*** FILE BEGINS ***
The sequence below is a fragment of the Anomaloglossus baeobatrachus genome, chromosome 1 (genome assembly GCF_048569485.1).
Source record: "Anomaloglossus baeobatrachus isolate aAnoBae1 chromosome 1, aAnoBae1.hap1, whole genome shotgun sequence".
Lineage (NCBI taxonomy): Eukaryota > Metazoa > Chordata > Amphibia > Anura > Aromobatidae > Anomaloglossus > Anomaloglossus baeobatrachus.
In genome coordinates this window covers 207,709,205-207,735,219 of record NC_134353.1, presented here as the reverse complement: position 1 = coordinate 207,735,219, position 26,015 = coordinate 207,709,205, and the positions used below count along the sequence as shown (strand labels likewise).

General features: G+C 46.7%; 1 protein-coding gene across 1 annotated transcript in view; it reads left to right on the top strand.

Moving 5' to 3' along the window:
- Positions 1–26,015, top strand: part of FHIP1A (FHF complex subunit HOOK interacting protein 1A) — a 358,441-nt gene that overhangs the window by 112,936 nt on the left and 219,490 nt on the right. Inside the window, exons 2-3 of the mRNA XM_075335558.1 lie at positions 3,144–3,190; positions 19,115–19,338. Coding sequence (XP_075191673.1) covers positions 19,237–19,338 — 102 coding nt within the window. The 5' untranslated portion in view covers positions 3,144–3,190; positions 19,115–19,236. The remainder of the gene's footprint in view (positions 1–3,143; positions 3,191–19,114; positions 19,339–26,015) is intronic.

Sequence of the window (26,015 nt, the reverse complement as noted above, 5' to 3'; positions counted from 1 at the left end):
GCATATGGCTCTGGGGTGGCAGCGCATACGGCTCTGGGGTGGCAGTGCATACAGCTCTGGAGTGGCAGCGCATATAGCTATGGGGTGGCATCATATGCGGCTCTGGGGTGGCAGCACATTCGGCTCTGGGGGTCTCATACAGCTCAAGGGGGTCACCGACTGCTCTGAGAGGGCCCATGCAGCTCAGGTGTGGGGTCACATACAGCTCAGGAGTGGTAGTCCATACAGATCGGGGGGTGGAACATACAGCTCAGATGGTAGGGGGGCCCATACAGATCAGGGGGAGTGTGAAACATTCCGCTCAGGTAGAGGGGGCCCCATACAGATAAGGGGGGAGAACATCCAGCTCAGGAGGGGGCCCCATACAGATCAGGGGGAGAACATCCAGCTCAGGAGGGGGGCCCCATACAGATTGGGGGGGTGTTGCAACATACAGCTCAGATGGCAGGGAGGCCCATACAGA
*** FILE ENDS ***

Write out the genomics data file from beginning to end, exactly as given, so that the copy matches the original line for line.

The sequence below is a fragment of the Anomaloglossus baeobatrachus genome, chromosome 1 (genome assembly GCF_048569485.1).
Source record: "Anomaloglossus baeobatrachus isolate aAnoBae1 chromosome 1, aAnoBae1.hap1, whole genome shotgun sequence".
Lineage (NCBI taxonomy): Eukaryota > Metazoa > Chordata > Amphibia > Anura > Aromobatidae > Anomaloglossus > Anomaloglossus baeobatrachus.
In genome coordinates this window covers 207,709,205-207,735,219 of record NC_134353.1, presented here as the reverse complement: position 1 = coordinate 207,735,219, position 26,015 = coordinate 207,709,205, and the positions used below count along the sequence as shown (strand labels likewise).

General features: G+C 46.7%; 1 protein-coding gene across 1 annotated transcript in view; it reads left to right on the top strand.

Moving 5' to 3' along the window:
- Positions 1–26,015, top strand: part of FHIP1A (FHF complex subunit HOOK interacting protein 1A) — a 358,441-nt gene that overhangs the window by 112,936 nt on the left and 219,490 nt on the right. Inside the window, exons 2-3 of the mRNA XM_075335558.1 lie at positions 3,144–3,190; positions 19,115–19,338. Coding sequence (XP_075191673.1) covers positions 19,237–19,338 — 102 coding nt within the window. The 5' untranslated portion in view covers positions 3,144–3,190; positions 19,115–19,236. The remainder of the gene's footprint in view (positions 1–3,143; positions 3,191–19,114; positions 19,339–26,015) is intronic.

Sequence of the window (26,015 nt, the reverse complement as noted above, 5' to 3'; positions counted from 1 at the left end):
GCATATGGCTCTGGGGTGGCAGCGCATACGGCTCTGGGGTGGCAGTGCATACAGCTCTGGAGTGGCAGCGCATATAGCTATGGGGTGGCATCATATGCGGCTCTGGGGTGGCAGCACATTCGGCTCTGGGGGTCTCATACAGCTCAAGGGGGTCACCGACTGCTCTGAGAGGGCCCATGCAGCTCAGGTGTGGGGTCACATACAGCTCAGGAGTGGTAGTCCATACAGATCGGGGGGTGGAACATACAGCTCAGATGGTAGGGGGGCCCATACAGATCAGGGGGAGTGTGAAACATTCCGCTCAGGTAGAGGGGGCCCCATACAGATAAGGGGGGAGAACATCCAGCTCAGGAGGGGGCCCCATACAGATCAGGGGGAGAACATCCAGCTCAGGAGGGGGGCCCCATACAGATTGGGGGGGTGTTGCAACATACAGCTCAGATGGCAGGGAGGCCCATACAGA